Manuel asked me if I had seen the avocados.
“No”, I answered, “where exactly are they?”
As we walked in the direction that he had nodded, I thought about not that many years ago when nutritionists were trying to cross paths with heart doctors and the dangers of cholesterol. A partial-understanding-of-the-complexity-of-metabolism-and-the-role-of-fats caused a veritable ban on avocados deeming them unhealthy and downright dangerous due to their fattiness. Trust humans to always go off the rails and confound discovery with aggressive, mostly uninformed overreaction when it comes to diet considerations.
Decisions based on assumptions are going to always be a dicey proposition.
Do we care about that old misinformation? Heck no, I say. Let’s let bygones be bygone and go with what we know now.
Avocados are about three quarters good, ole monounsaturated fat (which means that instead of being bad for your heart, this kind of fat actually reduces the level of bad cholesterol, thanks to the lack of carbon double bonds in those monos!) They have more potassium than bananas, are full of vitamins, and just for good measure, package it all in about half of the fiber you should get everyday to keep everything moving in the right direction, bowel wise.
You should probably be telling your kids: “An avocado a day keeps the doctor away.”
“These two trees are going to have a lot of avocados,” Manuel said. I smiled at him as we rounded the corner.
I looked at the trees, each about 15 foot tall and almost as wide and approximately 20 feet from each other. They were quite literally loaded with blossoms.
“Does anybody else grow avocados in Houston,” I asked him, thinking about the lovely, buttery creamy ones in Mexico the many times we’d come in from the field, hot and hungry, which are so not like the bins of dark, mushy fruit or rock hard, green supermarket choices.
He smiled and motioned me over to take a closer look.
What a weird blossom, I thought.
Clusters of tight buds, a few open as tiny flowers no more than a half inch across, decorated both trees. What part of this was going to be the avocado, I thought? If everyone of these was going to be an avocado, the things must grow in bunches like bananas. I tried to recollect stamen and pistil diagrams, vaguely recalling that there were ovaries involved all the while trying to dredge up any pictures of fruit hanging from an avocado tree.
Nope. Nothing. Which didn’t really matter, because once I got home and gave myself over to Google, I knew that ‘weird’ was not sufficiently eloquent to describe avocado reproduction. None of my rudimentary botany knowledge would have been up to the task of explaining how an avocado begats an avocado.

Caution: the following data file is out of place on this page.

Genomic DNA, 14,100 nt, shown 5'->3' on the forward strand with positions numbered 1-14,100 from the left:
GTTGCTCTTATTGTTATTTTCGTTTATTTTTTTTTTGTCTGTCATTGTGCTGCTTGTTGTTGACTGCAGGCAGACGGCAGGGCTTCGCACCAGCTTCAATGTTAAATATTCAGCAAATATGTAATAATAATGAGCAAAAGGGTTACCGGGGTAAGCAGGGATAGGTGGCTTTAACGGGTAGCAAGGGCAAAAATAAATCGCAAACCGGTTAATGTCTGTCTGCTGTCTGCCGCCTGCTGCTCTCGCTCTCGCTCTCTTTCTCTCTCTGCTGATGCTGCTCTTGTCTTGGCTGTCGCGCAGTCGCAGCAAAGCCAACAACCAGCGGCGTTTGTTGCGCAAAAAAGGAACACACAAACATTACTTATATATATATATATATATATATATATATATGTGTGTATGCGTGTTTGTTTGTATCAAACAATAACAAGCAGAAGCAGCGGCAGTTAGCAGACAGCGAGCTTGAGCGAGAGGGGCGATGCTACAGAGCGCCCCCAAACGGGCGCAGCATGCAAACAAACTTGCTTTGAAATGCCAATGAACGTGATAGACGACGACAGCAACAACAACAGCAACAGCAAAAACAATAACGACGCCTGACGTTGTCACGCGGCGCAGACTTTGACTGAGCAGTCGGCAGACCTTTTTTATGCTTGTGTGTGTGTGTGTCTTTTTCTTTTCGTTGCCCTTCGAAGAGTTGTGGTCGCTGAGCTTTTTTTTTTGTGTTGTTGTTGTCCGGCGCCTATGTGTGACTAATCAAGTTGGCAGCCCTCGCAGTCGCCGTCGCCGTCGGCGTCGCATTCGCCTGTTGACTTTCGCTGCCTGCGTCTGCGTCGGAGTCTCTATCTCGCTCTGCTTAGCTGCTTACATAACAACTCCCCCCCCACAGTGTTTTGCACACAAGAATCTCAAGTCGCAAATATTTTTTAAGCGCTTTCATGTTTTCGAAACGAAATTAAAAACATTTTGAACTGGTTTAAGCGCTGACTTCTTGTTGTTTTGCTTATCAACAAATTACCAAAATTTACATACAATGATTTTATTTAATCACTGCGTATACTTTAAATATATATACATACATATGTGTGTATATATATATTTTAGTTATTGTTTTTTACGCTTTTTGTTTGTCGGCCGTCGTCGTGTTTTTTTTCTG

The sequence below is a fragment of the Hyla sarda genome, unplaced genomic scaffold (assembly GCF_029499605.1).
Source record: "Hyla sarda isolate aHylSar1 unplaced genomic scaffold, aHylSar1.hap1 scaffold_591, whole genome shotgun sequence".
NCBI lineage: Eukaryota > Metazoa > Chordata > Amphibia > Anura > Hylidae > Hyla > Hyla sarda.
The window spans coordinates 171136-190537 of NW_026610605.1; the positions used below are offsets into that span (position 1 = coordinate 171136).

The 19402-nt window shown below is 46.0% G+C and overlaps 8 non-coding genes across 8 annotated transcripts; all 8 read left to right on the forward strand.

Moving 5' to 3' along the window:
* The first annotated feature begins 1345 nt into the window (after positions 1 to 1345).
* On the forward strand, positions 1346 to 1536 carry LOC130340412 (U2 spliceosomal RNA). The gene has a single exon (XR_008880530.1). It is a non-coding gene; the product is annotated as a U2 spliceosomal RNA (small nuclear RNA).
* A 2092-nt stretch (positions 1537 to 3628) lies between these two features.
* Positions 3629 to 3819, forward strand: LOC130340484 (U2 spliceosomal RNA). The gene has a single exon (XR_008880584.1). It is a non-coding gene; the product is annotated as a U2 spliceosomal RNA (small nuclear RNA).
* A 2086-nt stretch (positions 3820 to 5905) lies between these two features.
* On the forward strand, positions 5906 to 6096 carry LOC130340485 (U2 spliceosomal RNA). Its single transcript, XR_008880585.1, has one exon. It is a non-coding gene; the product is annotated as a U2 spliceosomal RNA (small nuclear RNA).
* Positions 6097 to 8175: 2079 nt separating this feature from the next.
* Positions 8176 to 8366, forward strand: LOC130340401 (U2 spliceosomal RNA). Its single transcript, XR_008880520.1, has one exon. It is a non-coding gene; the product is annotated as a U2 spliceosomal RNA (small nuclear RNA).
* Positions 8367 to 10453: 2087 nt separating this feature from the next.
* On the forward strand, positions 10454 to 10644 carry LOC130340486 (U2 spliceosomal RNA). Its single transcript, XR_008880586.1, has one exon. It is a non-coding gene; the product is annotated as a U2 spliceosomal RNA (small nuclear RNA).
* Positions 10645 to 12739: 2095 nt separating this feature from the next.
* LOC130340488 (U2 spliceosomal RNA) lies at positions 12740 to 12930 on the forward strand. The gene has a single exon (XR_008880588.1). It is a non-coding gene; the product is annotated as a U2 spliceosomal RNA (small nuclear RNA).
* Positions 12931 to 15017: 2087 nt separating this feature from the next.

In the plant world they do what is known as synchronous dichogamy. Which means that the avocado has both male and female working parts in each flower (not unusual in the plant world) BUT that the timing of the male or female phases are completely different. The flower first opens for about 2 hours with the female part of the flower active.
The flower shuts down and then reopens several hours later with the male parts of the flower active.
I know. Incredible.
So how does fertilization take place, you might wonder.
Enter the bees.
Yes, for you to have avocados you must have bees.
It takes a bee to get the pollen of one flower that is currently in male mode all messy on her legs and then fly over to a flower in the female mode and unintentionally, inseminate the ovary.
See her getting all over that flower? See the pollen in her basket?
(The real beauty and science to that little pollen basket is that it holds the grains from wherever she’s been foraging, redbud, plum tree, pine, and camellia in her case. All sorted out properly through the dichotomy of genetics that is at once the same and different. Makes me think of the words relayed by Moses 4000 years ago: “And God said, Let the earth bring forth the living creature after his kind…” Oh yeah, baby.
Look close at this picture and you can see the fine grains of pollen on the stamen, just there for the taking:
It took me three days to figure out how the trees were timing everything.
When I could finally tell the difference between the male and female flowers, I noticed that at 2 pm one afternoon, when the bees were going so crazy on the trees I could hear their gentle humming, the blossoms on one tree were almost exclusively in the male phase while on the other tree they were mostly in female phase.
Now mind you, I am not saying this is the way all avocado species do it or even all of the same species do it everytime, but this time, this is the way these two trees were handling the matter.
How absolutely incredible.
Manuel showed up while I was snapping the photos.
“Going to be a lot of avocados, aren’t there,” he smiled, as a bee buzzed past him on her way to get to the avocado nectaries. She was off to do the job that only she could do. Pollinate the avocado flower.
“It sure is good we have the bees,” he finished.
Yes. Yes it is.
… to baby:
For more incredible information, go to: Avocado Information from U. of California and Avocadosource.com, the Free Virtual Library of Avocado Knowledge, and Authority Nutrition: and Evidence-Based Approach.
Yay! I’m so very proud you wrote this. I love avocados! But like so many, I only treated myself occasionally because they were purported to be so bad! I’m relieved and excited. They’re terribly expensive in Arkansas and I hope that those trees are actually on your farm 🙂 Love the pictures and the science behind it all. So fascinating! THANK YOU! 🙂